I’ve noted previously that Jon Huntsman’s campaign strategy appears to be to match a moderate, conciliatory tone with an orthodox conservative policy platform. And sure enough, he’s endorsing a balanced-budget amendment. It’s not clear if the specific balanced-budget amendment he’s endorsing is The Worst Idea in Washington — in which case, Huntsman will have to explain how he’ll handle the fact that Paul Ryan’s budget, which he has also endorsed, will be unconstitutional — or just a relative of it. Either way, it’s not moderate in the least. Which isn’t to say it’s not good politics.

From Andrew Leonard at Salon: The imaginary GOP “moderate” candidate

Reporter Matt Bai manages to deliver more than 6000 words on Huntsman without providing a single practical reason why anyone, Republican, Democrat, or Independent, might possibly consider voting for him. Whether this is because Bai simply isn’t interested in actual positions on the issues or because Huntsman just doesn’t have a platform to campaign on — or some evil toxic combination of both — is hard to say. But the result is just plain baffling. Bai quotes Huntsman as saying “I think what’s going to drive this election, really, are two things — authenticity and the economy” — and then proceeds to write a profile that doesn’t contain a single iota of insight into Huntsman’s views on any economic policy issue.

6000 words — and not a single one of them is “jobs” or “taxes” or “budget” or “deficit” or “Wall Street.” This amounts to political reporting malpractice. If Huntsman isn’t interested in delineating a stance on these issues, then why is Bai bothering to cover him? And if Bai isn’t interested in trying to discern what Huntsman’s stance is, why is the New York Times publishing him?

LOL! That’s pretty funny. Have I ever told you how much I hate Matt Bai?

It’s hard to believe it at this point, but some bloggers are just now figuring out that Obama isn’t “The One.” At Shakesville, Melissa McEwan reacts to a quote from Russ Feingold in which he says Jeffrey Immelt is “not the right guy…”

“It’s not just campaigns and contributions,” Feingold noted. “We have to say to the president, ‘Mr. President, Jeff Immelt is not the right guy – the CEO of GE is not the right guy to be running your Jobs & Competitiveness Council, not when your company doubled its profits, increased his compensation, and asked its workers to take huge pay and benefits cuts.'”

McEwan writes:

But as I read Feingold’s words—not the right guy—a not fully formed thought that has been hanging around the edges of my consciousness suddenly came sharply into focus: Obama is not the right guy.

It’s not (just) that his policies are insufficiently progressive, or even insufficiently Democratic, and it’s not (just) the arrogance, the hippie-punching, the bipartisan blah blah, the 12-dimensional chess, and it’s not (just) his tepid, half-assed, pusillanimous governance and his catastrophic ally fail. All of these things are just symptoms of this basic truth: Obama’s not up to the job.

I don’t mean he’s not up the job of being president; I mean he’s not up to the job of being president right now. I’m sure he’d have made a fine president some other time, some decade of relative peace and prosperity, where the biggest demand on his capacity was “don’t fuck it up.”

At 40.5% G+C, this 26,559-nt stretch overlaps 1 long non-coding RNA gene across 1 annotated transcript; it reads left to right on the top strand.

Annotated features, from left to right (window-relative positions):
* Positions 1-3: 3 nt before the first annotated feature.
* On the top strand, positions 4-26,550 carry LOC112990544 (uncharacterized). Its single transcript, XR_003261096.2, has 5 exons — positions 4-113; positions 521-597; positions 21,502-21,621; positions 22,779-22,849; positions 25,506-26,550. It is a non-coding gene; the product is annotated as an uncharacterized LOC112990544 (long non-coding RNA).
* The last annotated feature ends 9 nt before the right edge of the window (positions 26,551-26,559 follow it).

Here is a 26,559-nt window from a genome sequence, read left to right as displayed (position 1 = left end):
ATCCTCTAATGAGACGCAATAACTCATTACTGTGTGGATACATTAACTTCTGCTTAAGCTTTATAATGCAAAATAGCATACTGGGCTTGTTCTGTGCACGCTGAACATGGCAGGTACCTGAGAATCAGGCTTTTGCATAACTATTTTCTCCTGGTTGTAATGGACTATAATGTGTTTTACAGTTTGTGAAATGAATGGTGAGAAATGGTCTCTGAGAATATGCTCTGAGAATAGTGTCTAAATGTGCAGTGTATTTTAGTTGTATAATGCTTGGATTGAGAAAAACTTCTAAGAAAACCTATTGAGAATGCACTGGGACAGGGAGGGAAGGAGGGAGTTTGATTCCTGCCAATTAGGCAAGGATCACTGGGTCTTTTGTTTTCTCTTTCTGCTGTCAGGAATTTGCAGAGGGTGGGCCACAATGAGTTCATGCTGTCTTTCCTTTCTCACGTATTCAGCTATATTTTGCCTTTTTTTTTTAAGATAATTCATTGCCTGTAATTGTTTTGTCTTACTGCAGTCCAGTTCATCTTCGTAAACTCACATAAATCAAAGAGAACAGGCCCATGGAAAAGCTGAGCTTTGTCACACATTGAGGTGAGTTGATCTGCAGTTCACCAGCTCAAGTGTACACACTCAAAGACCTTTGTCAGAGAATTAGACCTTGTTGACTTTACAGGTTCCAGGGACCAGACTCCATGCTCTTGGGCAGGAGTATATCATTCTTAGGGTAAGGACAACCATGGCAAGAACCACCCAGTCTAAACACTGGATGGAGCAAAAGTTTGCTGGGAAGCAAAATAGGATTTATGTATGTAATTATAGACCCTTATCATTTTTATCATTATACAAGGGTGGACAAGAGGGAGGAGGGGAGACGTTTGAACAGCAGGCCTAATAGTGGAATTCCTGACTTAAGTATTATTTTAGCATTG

Check the date on that post. It’s June 17, 2011. She is just figuring all that out in 2011. How come I could already see it in 2007? And you should see the fawning comments on that post!

Here’s another buyer’s remorse post, and it’s very well thought out and well written. Janet Rhodes has clearly been angry with Obama for quite some time. But she still worked for his Campaign and voted for him. Why? Because he gave inspiring speeches!

Still her rant is worth reading. Fawning comments follow, naturally. Where were all these people back in 2008 when we had a choice? OK, I know I’m beating a dead horse, but still….

Finally, Kathryn Graham’s surviving relatives prove they couldn’t care less about news or the newspaper she valued so highly.

Washington Post Co. Chairman Don Graham sold off about $10 million in company stock days after successfully lobbying to loosen regulations on the for-profit higher education firm that is its most lucrative business.

A spokeswoman for the Washington Post Co. said the sale was on behalf of a trust for one of Graham’s siblings, not for Graham himself, and the company last week amended its filings to the Securities and Exchange Commission to clarify that Graham’s family, rather than he personally, was benefiting from the sale….

The disclosure indicates that the family that owns the paper profited from the bump in its stock price after the regulations became public and drove stock prices up across the for-profit education industry. Washington Post Company stock jumped 9% on reports of the new regulations; it has settled a bit since, but it still trading higher than before the news broke.

Let’s face it, newspapers are dead. Decent reporters should head to the internet.

That’s all I’ve got for today. What are you reading and blogging about?